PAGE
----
The Tempest is the only comedy written by Shakespeare
The Tempest is the only comedy written by Shakespeare. It involves re-creation, renewal and rebirth but is not concerned with retribution or revenge. The play has a fairytale setting on a magical island and a man called Prospero with his daughter, Miranda encounter visitors on the island due to a major storm hence, ‘The Tempest. ‘ The story continues with Miranda falling in love with the son of her father’s enemy and so Prospero is unsure whether to let his daughter and his enemy’s son remain constant.
The Tempest involves re-creation. I think this because, the island, virtually deserted, shows a very refreshing atmosphere, the setting itself is stimulating. Prospero shows a lot of pastime and experience. He is the focused magician, one associated with the Gods. His daughter, Miranda shows a great deal of re-creation as she is the daughter of Prospero it is as if she is the new refreshed, invigorating follow-up from her extravagant father.
When her relationship with Ferdinand, the son of Alonzo, the enemy of her father befalls, re-creation is a strong feeling experienced, as they are new to these feelings, they have only each other to lovingly appreciate.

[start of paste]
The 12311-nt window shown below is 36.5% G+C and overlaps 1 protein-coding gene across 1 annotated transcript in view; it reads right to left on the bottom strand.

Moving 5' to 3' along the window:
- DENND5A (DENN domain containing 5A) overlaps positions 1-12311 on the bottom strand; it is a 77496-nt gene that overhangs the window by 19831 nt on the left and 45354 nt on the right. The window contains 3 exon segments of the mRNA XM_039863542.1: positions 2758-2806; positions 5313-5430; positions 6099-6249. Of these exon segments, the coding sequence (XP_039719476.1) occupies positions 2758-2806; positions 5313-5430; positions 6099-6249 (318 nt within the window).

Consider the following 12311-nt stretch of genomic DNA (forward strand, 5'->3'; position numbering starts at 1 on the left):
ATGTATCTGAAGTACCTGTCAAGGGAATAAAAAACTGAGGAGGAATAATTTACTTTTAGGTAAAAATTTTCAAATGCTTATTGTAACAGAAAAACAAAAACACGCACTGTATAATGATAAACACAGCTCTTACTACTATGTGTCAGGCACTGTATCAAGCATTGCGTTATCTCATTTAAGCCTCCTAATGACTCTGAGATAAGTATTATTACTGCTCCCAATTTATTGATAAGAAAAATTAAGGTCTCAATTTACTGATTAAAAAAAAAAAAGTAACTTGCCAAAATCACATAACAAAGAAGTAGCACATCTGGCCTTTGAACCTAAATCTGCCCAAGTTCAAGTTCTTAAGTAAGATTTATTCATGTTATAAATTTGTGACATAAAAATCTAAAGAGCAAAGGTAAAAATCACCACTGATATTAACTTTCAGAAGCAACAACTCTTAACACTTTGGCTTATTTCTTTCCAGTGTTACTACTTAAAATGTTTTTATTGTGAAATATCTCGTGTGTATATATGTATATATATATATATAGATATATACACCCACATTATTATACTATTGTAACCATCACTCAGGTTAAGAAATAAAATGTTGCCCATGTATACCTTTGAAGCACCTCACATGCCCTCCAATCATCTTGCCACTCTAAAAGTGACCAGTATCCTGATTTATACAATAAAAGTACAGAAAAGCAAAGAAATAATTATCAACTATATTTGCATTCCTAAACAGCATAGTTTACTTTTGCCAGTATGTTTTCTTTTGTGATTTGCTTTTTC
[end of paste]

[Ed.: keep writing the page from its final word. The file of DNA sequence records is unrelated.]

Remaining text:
Here they are, in the centre of a bliss, heavenly island, fallen in love with the person of their dreams. The perfect beginning to a new adventure in the tropics of their long awaited utopia. Renewal is also a major part in The Tempest. It almost has the same definition as re-creation. It shows an object being renewed or reborn.
An example of this in the play, is the relationship between Miranda and Ferdinand. It shows a refreshing ambience and it sets an embracing tone. The whole idea of a deserted island, in the centre of nowhere, clear skies and untouched vegetation shows a reborn island. The feeling can be described as renewal: a new beginning, fresh and clean. The dictionary describes ‘re-birth’ as ‘a new or second birth. ‘ The Tempest involves re-birth because of the tone of such a refreshing atmosphere. The play also feels reborn because of Ariel, the ‘airy Spirit.
‘ She gives a very invigorating impression on the audience because she has magical powers as so does her owner, Prospero. Ariel shows a life that will never die, where, on the other hand, Prospero shows a long life already lived full of magic and wizardry. Both Prospero and Ariel combined show an everlasting life that feels reborn all of the time as it shows no past. The Tempest does not include retribution or revenge because of the heavenly feeling, it is as though the play is religious and does not believe in hatred of someone.
The play cannot feel renewed or reborn if modern problems such as retribution are included in it. The play would not feel as fresh if it had things like jealousy, payback or revenge felt by the audience. Prospero shows a good example of a perfect being, he shows; trust and absolutely nothing concerned with hating someone or not being religious. Bad things may happen but Prospero is tolerate about the situation and he will not hate someone, Prospero will just overcome the problem with forgiveness.